It’s easy to complain about the Oscars and other awards-giving bodies, so in order to give a little more bite to my bark, I present to you the First Annual Coco Awards, which are essentially a fantasy version of the Oscars in which I make all the (rightful) decisions. You already know what my favorite films of the year are, but if you’re curious to know what I think was the best Supporting Actress performance, or the best use of Visual Effects in 2014, then you’re reading the right article.
If you’ve read my Top Ten of 2014 list, you know who they are. If you haven’t, then read it now.
Wes Anderson (The Grand Budapest Hotel)
How could I not go with Anderson when he has directed what seems to be a thesis statement in all things Wes Anderson. From the structure of the script, to the pastry-like dollhouse that is the design of the titular hotel, the fanciness of its lead character, and the fact that the movie argues for both the value of Andersonian preciousness and beautiful and delicate art in general… I don’t know how he could top a movie that uses all of the traits that we associate with his filmmaking and spins them together into the most enjoyable movie of the year.
- Ava DuVernay (Selma): For elegance and (relative) subtlety. For shaking up the usual biopic structure, and presenting us not with a man, but with a story of true communal effort.
- Jonathan Glazer (Under the Skin): For using hidden-camera improvisation, nightmarishly surreal images, and our association with Scarlett Johansson’s screen persona to create one of the most original experiences of the year.
- Richard Linklater (Boyhood): For embarking in one of the most exciting experiments of the decade, and doing so with enviable ease. A movie and simple and ambitious as the story its
- Tommy Lee Jones (The Homesman): For making some of the boldest and most original choices of the year. Also, for the attention to detail, where what happens in the background of a shot is a story on itself.
Best Lead Actress
Julianne Moore (Still Alice)
The reason why Julianne Moore hasn’t won an Oscar yet is the ease with which she can inhabit a character. It took me maybe one or two scenes and I already recognized Alice as a human being. I could already imagine how she would react in hundreds of different situations. It’s almost uncanny. The way Moore talks to Alice’s husband or kids has the weight of a whole life behind it, and what’s even more remarkable is that the essence of that relationship is still there, even when Alice has started to lose herself in her disease. It’s a tearjerker of a performance, but one that earns our tears without asking for them.
- Marion Cotillard (Two Days, One Night): For marching on, and bringing remarkable physicality to a movie about talking. A perfect match of classic Hollywood and neorealism styles.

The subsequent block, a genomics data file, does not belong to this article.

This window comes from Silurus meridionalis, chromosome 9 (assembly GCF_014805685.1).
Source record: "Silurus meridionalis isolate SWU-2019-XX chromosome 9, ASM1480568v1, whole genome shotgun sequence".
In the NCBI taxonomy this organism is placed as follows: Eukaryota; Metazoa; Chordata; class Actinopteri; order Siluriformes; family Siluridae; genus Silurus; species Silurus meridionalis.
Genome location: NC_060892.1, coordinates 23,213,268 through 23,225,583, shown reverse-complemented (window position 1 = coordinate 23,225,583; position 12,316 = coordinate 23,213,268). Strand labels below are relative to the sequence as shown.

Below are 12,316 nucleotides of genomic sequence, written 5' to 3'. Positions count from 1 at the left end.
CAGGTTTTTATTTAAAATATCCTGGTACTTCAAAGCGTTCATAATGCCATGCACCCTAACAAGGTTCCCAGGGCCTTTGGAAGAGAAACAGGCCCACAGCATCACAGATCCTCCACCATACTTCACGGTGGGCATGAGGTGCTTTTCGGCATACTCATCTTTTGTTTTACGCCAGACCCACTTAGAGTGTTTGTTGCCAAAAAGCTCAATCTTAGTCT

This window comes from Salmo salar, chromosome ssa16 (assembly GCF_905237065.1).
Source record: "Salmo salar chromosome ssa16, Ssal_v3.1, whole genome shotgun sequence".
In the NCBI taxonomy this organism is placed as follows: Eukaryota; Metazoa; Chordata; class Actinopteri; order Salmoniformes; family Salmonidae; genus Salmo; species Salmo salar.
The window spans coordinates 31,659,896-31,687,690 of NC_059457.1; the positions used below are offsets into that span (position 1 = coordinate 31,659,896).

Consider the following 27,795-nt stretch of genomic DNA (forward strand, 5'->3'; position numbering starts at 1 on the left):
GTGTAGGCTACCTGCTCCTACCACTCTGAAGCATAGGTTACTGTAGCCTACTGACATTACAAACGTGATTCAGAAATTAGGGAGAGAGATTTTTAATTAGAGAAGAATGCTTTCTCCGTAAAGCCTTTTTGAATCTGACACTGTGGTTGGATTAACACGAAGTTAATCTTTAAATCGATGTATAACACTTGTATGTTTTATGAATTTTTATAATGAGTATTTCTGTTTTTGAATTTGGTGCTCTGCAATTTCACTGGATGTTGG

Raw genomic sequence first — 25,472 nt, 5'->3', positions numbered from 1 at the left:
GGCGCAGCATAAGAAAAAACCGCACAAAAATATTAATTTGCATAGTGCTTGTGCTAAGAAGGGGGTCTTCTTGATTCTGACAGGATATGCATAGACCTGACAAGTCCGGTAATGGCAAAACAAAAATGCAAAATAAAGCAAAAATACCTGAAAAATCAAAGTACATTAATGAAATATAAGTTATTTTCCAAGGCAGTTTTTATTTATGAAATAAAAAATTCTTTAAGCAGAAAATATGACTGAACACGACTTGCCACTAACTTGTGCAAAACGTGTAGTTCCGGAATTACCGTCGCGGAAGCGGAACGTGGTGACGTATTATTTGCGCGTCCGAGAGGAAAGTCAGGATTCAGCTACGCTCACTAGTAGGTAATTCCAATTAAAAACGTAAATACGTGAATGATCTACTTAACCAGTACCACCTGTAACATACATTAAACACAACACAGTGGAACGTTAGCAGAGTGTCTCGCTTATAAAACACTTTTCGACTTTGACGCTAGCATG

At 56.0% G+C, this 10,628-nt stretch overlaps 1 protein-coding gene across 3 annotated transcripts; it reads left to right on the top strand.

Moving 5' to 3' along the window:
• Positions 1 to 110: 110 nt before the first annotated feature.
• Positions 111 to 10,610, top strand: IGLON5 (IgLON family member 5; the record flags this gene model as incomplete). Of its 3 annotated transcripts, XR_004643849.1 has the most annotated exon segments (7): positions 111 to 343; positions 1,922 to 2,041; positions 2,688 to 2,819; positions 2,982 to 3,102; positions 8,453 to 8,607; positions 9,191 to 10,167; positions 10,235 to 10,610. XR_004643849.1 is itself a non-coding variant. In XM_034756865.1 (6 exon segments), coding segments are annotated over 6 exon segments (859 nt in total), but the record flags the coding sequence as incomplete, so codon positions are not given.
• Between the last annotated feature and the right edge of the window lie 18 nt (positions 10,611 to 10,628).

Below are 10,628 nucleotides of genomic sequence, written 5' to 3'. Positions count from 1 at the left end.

- Essie Davis (The Babadook): For injecting the tired genre of horror performance with a necessary dose of exhausting commitment.
- Scarlett Johansson (Under the Skin): For committing blindly to an inhuman performance, and walking the fine line between discovering and rejecting emotion.
- Elisabeth Moss (Listen Up Philip): For having the courage to say, with a simple glance, what most actors can’t say in an entire movie.
Best lead actor
Ralph Fiennes (The Grand Budapest Hotel)
The best character Wes Anderson ever created? If so, then at least half the credit must go to Fiennes, who changes the definition of “tour-de-force” with his performance as Gustave H. Impeccable comedy, and impeccable timing, as he perfectly embodies a man who refuses to lose his humanity despite the darkness that is quickly growing all around him. It’s a deeply sad performance sheltered (but not hidden) in an exterior as carefully constructed as any of Anderson’s precious creations. I compare this to a performance like Javier Bardem’s unbearable turn in Biutiful, and the fact that Gustave is so funny, endearing, and unsentimental makes it a million times more heartbreaking.
- Macon Blair (Blue Ruin): For the truth behind his eyes, which lets us know why a man as incompetent and unprepared as him would go on such a deadly mission.
- Brendan Gleeson (Calvary): For being awesome. I’m not going to lie, I’m a sucker for the mix of melancholy and dark humor on display in this masterful performance.
- Jake Gyllenhaal (Nightcrawler): For creating a different type of psychopath, for not connecting in a way we hadn’t seen before, and being as entertaining as he is horrifying.
- David Oyelowo (Selma): For portraying a man and not a hero. It might be cliche to say it, but think about it, how would you play Martin Luther King? The fact that Oyelowo turned the role into one of the year’s best performances is outstanding.
BEST SUPPORTING ACTRESS
Patricia Arquette (Boyhood)
For starters, there’s the fact that here we have an actress who dares take a role that will age her ten years in the blink of an eye. Considering the way women are treated in this world, that’s enough to commend this performance. But thankfully, that’s not everything. Working over twelve years allowed Arquette to immerse herself in this role in a way few actors ever get a chance to. In an interview with The Hollywood Reporter, she commented how, this being a very small independent production, she often had to take on the role of mother to the children acting alongside her when they were too tired or bored to keep going. The result is a deeply authentic portrait of motherhood. Touching to the last drop.
- Mira Grosin (We are the Best!): For giving the most charismatic performance of the year, and even that might be an understatement